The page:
Venue Review: Rudy's Italian Italian Restaurant & Bar
The Charlotte Observer
6414 Rea Rad
Rudy’s is a bluff and hearty spot in south Charlotte, from its red-washed yellow walls that appear bright orange, to its energetic volume, to its embrace of small children. Gone is the muted, more formal look and feel that previous Italian restaurants at this site have had. Gone too, though, is the subtlety of the cooking.
Rudy Amadio makes a point of traveling the room, welcoming and chatting with diners, and he is an affable host, speaking Italian with the oldest generation (of what I think were three) at one table, promising a waiter’s prompt arrival at another. The round-walled bar and front-sidewalk patio are other advantages, the first both comfortable and elegant, the second a part of the area’s lively sidewalk-dining ambience.
But the food falls significantly short.
The best of what we had was sogliola alla mugnaia (this is “miller’s style”), a lovely sauteed mild fish with tomatoes, olives, red peppers and Pinot Grigio sauce that was handled well. An appetizer of four small artichoke hearts stuffed with goat cheese also was notable, its roasted red pepper sauce a good addition.
Complimentary cannellini beans, dressed lightly with olive oil, come with dinner bread (fine on one visit, a mite stale on another). And a dessert of housemade gelato tasted wonderful (bacio flavor – chocolate-hazelnut – was best), though it was frozen to ice-cream consistency, and the equivalent of one scoop was a whopping $8.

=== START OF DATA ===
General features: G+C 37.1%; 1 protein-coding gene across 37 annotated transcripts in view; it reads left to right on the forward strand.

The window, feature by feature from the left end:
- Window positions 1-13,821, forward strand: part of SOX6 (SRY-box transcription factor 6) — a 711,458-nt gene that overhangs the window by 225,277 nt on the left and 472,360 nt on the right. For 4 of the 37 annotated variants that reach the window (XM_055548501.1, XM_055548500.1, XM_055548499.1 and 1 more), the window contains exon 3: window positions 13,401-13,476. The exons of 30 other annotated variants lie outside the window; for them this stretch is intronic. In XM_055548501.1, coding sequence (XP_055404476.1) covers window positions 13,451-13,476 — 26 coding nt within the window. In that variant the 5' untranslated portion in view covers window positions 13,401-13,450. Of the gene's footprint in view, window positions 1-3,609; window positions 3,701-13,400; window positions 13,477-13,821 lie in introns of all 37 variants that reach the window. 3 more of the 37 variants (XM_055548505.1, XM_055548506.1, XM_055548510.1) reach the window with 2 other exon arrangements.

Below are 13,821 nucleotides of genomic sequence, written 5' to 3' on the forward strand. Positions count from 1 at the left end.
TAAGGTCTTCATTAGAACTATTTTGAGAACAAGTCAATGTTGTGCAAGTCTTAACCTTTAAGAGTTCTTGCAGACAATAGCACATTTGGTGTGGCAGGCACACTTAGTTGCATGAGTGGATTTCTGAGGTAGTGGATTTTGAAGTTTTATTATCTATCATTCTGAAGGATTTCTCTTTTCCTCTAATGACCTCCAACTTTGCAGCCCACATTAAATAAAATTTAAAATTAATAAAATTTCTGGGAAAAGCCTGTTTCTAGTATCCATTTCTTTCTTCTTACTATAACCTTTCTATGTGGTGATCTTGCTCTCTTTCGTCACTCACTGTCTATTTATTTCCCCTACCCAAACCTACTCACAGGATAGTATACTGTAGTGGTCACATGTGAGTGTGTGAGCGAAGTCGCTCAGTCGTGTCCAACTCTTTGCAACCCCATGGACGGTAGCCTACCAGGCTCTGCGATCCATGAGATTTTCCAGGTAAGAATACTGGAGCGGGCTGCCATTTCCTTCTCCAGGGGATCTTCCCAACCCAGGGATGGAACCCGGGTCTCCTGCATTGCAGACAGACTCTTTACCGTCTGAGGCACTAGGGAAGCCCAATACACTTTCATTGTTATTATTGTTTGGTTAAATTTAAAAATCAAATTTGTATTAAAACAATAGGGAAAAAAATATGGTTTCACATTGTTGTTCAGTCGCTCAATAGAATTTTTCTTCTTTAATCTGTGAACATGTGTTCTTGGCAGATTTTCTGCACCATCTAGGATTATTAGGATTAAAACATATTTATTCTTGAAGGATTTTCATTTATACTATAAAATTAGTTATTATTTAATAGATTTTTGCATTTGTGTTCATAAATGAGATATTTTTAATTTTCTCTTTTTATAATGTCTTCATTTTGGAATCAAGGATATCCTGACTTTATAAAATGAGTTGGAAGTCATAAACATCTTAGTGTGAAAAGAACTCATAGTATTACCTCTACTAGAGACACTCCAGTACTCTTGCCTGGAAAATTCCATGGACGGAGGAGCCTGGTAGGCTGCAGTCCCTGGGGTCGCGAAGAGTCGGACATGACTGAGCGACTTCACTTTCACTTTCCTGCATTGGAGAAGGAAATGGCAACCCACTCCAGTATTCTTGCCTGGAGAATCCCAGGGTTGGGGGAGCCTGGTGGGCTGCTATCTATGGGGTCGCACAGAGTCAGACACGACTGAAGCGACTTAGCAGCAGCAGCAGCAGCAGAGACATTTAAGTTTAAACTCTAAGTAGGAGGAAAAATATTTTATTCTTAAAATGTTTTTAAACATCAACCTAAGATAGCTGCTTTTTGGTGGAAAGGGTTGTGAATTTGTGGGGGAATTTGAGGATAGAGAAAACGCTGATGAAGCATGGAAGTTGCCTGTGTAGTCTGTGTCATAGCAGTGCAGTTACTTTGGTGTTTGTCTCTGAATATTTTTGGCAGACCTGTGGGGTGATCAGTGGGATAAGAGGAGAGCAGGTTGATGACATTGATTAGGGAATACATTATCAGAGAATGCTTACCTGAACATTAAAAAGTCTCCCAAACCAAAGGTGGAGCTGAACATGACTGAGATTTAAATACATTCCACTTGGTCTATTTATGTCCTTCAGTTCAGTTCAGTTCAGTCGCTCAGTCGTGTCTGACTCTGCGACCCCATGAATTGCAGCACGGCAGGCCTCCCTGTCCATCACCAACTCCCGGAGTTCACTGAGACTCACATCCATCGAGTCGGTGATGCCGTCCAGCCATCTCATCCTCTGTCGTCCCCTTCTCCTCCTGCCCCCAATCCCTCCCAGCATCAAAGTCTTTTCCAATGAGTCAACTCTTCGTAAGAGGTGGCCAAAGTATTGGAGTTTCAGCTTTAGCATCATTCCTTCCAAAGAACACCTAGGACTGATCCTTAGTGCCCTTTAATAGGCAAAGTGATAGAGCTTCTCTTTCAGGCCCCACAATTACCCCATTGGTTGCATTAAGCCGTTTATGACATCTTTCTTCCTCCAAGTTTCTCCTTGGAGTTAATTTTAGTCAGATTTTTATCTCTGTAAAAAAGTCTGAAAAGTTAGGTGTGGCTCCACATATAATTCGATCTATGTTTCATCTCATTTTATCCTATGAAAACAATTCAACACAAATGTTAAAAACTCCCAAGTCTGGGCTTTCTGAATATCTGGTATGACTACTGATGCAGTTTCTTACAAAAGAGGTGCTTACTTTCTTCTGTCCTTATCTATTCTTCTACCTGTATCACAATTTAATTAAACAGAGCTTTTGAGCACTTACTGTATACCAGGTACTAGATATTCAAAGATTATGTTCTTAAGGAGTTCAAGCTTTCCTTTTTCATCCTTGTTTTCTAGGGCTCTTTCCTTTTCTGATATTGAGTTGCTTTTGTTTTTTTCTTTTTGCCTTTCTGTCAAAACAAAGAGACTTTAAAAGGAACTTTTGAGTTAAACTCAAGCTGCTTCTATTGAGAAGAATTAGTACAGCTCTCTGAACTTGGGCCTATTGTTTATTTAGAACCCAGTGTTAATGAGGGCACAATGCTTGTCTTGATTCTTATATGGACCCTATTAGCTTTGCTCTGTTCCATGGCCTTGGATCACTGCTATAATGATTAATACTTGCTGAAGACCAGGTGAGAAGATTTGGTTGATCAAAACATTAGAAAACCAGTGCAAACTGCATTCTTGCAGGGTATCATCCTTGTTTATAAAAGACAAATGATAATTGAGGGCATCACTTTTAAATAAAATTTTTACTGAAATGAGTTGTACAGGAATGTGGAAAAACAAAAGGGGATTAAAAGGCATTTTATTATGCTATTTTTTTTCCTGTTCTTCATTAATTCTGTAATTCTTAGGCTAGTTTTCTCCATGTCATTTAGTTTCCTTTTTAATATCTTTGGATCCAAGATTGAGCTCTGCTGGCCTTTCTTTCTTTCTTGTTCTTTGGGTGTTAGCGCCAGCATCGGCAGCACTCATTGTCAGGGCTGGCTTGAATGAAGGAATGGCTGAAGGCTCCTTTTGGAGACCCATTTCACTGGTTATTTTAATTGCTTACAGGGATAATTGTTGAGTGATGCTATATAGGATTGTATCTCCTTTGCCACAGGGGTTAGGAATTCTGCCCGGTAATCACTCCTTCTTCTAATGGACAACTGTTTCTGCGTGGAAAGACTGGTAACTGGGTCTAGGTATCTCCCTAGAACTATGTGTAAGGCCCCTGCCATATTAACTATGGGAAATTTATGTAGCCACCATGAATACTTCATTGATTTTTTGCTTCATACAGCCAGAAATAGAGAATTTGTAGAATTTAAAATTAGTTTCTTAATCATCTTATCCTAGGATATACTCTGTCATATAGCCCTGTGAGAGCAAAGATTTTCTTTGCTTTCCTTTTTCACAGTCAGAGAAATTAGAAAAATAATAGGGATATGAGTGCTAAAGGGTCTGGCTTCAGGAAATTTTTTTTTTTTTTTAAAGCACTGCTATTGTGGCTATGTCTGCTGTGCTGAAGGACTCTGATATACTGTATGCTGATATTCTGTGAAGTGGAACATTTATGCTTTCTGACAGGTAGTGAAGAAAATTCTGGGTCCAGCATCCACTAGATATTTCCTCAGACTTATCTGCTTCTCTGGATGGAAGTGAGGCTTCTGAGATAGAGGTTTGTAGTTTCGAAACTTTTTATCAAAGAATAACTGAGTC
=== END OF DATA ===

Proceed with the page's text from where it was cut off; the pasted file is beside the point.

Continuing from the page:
From there, we had less luck. Saltimbocca alla Romana, a classic veal dish, tasted so strongly of sage that the veal flavor was lost, and it was overcooked as well. Gnocchi, a specialty served only on Thursdays, proved doughy and heavy, and the day’s sauce – which included perfectly cooked shrimp but spinach done well beyond wilted (and our server had promised arugula) – overwhelmed with too-long, too-thick strips of sun-dried tomato. A veal chop was thick but undercooked, its stuffing still cool.
Cannelloni with meat sauce was unremarkable, but a Caprese salad was unforgivable: cold, flavorless tomatoes, sliced thickly with fresh mozzarella, then drowned in a balsamic syrup.
Go with the bright spinach salad, nicely turned out with roasted peppers, instead.
Servers are patient and engaging and describe dishes appetizingly. I only wish the descriptions were consistent from server to server. We listened as one told another table about a dish our server had not mentioned at all, a mere few minutes before, and heard three variations on what was in the night’s gnocchi special, and how many other ways you could have that dish prepared.
The place’s strong suit is being comfortable and accommodating. One couple moved twice to get a more desirable spot, and the staff complied with smiles – and were welcoming to all ages. That’s worth noting.